Here is another thought about the 10,000 Hour Rule.
Malcolm Gladwell popularized the 10,000 Hour Rule in his book, Outliers. It is based on the work of Swedish psychologist K. Anders Ericsson. The rule states that the key to reaching world-class expertise at something is to practice it for about 10,000 hours.
While 10,000 hours might be a good average, I suspect it would vary greatly between different fields of expertise.
In American culture, the average person works eight hours a day, five days a week, with about 20 off days a year. That’s 1,920 hours of work every year. So if you treat whatever you’re doing as a full-time job, you can achieve world-class mastery in about five years.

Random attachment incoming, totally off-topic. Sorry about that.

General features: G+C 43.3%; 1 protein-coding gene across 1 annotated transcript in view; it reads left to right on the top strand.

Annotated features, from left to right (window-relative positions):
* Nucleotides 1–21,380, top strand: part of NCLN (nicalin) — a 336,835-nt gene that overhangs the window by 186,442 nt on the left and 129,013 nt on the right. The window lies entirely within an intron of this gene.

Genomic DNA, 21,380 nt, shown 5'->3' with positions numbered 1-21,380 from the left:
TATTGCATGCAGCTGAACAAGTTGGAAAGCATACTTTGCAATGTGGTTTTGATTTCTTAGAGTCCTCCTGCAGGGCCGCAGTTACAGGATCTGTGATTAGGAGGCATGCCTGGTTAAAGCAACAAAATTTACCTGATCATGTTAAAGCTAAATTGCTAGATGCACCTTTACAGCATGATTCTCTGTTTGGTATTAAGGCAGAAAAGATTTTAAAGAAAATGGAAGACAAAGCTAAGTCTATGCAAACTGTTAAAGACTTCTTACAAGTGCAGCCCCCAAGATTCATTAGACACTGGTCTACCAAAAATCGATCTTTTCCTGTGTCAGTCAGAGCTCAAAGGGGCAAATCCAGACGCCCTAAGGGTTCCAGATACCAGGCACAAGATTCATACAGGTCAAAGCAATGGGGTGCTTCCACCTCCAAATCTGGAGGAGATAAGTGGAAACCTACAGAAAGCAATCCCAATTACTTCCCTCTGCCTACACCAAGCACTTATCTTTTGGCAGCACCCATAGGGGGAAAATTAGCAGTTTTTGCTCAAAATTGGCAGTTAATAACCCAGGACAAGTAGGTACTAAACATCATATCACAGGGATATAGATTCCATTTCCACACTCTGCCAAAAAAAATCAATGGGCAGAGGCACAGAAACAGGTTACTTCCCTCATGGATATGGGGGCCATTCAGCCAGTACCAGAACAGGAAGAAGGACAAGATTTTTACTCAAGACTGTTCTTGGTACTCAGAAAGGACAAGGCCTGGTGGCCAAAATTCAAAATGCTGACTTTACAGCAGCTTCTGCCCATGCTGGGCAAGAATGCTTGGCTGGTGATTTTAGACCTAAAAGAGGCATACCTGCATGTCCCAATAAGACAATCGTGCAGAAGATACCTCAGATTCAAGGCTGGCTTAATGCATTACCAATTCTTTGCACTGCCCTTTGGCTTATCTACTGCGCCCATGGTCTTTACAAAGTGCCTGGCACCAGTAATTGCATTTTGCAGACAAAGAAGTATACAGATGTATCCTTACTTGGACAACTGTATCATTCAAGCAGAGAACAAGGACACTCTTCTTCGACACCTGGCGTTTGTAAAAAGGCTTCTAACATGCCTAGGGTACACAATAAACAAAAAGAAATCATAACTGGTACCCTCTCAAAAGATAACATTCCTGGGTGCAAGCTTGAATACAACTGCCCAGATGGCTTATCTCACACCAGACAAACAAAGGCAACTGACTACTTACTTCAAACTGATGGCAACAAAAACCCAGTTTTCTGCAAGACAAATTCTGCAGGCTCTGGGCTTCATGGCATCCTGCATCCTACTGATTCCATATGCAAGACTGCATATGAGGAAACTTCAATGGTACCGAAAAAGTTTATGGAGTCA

But we all know that isn’t necessarily true. I worked as a patent examiner for ten years, and I am not world-class at the job. At five years, around when I reached the 10,000-hour mark, I know that I was not that great at it.
I think this discrepancy is due to the number of people practicing in the field. In crowded fields like cooking, running a business, shuffling paperwork in an office, or any major sport, 10,000 hours is not enough. You might have to go up to 20,000 or 30,000 hours to reach mastery.
On the other hand, you can probably become a world-class grasshopper trainer, domino stacker, or cat walker with as little as 1,000 hours of practice.
It’s all about how much competition you have. If you’re the only one in the world doing something, then you are the best in the world at it.
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